Kevin Beggs, president of the television group that produces Mad Men and Weeds, will speak at UCSC's 10th annual Scholarship Benefit Dinner, one of campus's premiere fundraising events.
The dinner will take place at 7 p.m., February 23, at the University Center on the UCSC campus. A reception starts at 6 p.m.
The Scholarship Benefit Dinner, also known as SBD, highlights community achievement while helping outstanding students fund their college educations.
The event has drawn attention and strong public support to UCSC's scholarship giving campaign, which has raised more than $23 million—with 7,948 donors and 21,673 gifts—over the past decade.
Beggs (Porter '89, politics/theater arts) is an active advocate on behalf of the campus and entertainment industry alumni, and a member of the Arts Dean's Leadership Board. His company, Lionsgate Television Group, is one of the most reliable producers of influential television programming.
Last year, Beggs spoke with UCSC Review magazine about his life on the edge, and what it's like to follow his gut instincts in a hyper-competitive market.
"I still feel, as a smaller company, we have to be bigger risk-takers creatively. We have to call bigger and longer shots," said Beggs, who is responsible for developing and producing original series, movies for TV, limited series, and reality shows for Lionsgate. "We have had great success with projects that other people would not do. I would not want to be known as the company that passed on something like Mad Men and Weeds."
The night's other featured speaker is Santa Cruz attorney Edison Jensen (Oakes '86, politics and international relations). The first in his family to attend college, Jensen was inspired to pursue social justice in the area of health care while at UCSC. Since graduating, he has immersed himself in social justice issues involving low-income people and farm workers in the Pajaro Valley and Santa Cruz County, and has provided services regarding health care for the poor on a pro bono basis.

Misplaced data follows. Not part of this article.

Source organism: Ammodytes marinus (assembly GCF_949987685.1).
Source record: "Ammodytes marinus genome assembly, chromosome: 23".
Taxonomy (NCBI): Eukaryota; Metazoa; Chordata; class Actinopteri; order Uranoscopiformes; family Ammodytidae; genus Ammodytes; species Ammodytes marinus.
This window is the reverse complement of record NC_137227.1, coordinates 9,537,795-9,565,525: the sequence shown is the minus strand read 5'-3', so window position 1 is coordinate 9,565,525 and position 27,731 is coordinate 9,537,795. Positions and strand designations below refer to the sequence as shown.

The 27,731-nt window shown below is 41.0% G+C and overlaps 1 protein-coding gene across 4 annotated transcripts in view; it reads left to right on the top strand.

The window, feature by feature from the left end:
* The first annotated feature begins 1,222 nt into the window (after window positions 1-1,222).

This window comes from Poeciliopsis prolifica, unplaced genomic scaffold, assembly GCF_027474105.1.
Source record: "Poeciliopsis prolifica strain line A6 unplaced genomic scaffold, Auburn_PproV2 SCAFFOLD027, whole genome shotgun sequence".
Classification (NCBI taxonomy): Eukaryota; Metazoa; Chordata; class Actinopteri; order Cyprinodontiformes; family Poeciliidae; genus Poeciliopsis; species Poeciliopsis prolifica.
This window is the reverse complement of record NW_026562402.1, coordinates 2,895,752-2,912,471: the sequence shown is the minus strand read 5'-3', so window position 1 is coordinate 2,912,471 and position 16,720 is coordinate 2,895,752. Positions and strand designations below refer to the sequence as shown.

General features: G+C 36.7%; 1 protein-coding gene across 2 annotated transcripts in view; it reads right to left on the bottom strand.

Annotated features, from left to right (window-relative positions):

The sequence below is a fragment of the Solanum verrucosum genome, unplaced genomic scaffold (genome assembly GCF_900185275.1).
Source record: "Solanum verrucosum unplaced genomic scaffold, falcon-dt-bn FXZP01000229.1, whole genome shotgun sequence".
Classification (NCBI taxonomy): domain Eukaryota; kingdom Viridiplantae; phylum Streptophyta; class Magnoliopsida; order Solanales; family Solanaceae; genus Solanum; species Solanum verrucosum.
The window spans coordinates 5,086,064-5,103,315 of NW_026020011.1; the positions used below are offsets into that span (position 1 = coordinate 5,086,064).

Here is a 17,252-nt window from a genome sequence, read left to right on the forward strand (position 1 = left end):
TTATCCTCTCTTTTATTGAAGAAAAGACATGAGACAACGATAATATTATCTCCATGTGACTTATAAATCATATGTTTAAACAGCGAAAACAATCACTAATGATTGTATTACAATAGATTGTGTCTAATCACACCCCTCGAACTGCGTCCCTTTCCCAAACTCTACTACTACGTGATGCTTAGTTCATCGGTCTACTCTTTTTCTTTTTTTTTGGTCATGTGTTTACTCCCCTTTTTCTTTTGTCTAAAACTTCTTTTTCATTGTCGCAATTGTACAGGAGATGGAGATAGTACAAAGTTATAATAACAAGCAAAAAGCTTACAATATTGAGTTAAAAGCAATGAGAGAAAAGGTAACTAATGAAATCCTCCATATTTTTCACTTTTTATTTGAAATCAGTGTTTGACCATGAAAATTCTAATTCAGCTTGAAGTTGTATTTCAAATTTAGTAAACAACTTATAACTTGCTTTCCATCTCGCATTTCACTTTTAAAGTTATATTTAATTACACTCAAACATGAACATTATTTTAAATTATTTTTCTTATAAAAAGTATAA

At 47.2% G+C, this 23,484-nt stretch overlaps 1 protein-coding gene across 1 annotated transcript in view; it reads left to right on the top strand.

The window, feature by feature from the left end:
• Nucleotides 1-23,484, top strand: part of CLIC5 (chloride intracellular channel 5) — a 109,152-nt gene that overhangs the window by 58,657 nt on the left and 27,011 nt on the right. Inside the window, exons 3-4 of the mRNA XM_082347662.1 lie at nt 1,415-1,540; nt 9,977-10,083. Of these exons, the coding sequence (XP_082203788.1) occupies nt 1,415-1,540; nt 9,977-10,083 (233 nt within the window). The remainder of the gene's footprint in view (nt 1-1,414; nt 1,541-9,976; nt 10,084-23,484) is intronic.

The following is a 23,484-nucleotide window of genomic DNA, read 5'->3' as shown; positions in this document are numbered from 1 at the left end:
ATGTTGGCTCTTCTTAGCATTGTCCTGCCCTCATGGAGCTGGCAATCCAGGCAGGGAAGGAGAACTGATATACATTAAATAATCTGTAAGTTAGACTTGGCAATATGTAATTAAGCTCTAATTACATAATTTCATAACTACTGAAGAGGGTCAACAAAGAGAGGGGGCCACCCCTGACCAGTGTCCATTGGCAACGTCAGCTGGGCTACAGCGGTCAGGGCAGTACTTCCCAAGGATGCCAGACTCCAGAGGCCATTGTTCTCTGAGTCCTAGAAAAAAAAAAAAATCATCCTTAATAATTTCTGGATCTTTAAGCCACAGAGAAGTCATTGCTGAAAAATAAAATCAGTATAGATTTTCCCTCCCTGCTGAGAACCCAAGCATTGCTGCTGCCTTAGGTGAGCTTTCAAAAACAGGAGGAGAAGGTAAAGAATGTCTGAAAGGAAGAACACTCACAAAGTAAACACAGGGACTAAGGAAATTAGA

SBD provides urgently needed support for undergraduate scholarships and graduate fellowships in an effort to help students attain their fullest academic potential.
Because of reductions in state support, more students than ever now need financial assistance to attend the university, and in recent years, low- and middle-income families have been particularly hard-hit by increased costs.
Since its creation, SBD has addressed this growing need, while featuring an array of distinguished UCSC alumni speakers, including Susan Wojcicki (M.S. applied economics, '93), senior vice president of advertising at Google, and Kathryn Sullivan (Cowell ’73), the first American woman to walk in space.
The need to raise money for scholarships remains pressing and urgent, said Gary Novack (Kresge '73), a longtime supporter of UCSC scholarships, as well as a former UC Santa Cruz Foundation board president, past president of the UCSC Alumni Association, and a UC Regent from 2003 to 2005.
Seventy percent of UCSC students require financial aid. More than one-third are from underrepresented groups. Half of the incoming frosh last fall were first-generation students whose parents haven't earned a four-year degree.
Older alumni were given great opportunities and had strong financial support from the state of California, said Novack, who is president of PharmaLogic Development.
Novack, his parents, his sister, and his wife all graduated from the UC system. Since then, the UCs have witnessed an erosion of public support, he said.
"As I say, there can be no politics about scholarships," he said. "The only question should be, 'How much can we give?'"
The SBD co-chairs are Santa Cruz Mayor Hilary Bryant (Porter '94, biology) and Santa Cruz County Supervisor Zach Friend (Porter '01, history).
Register here for the event. The cost is $200 per ticket; $100 of the ticket price goes to a student scholarship of your choice.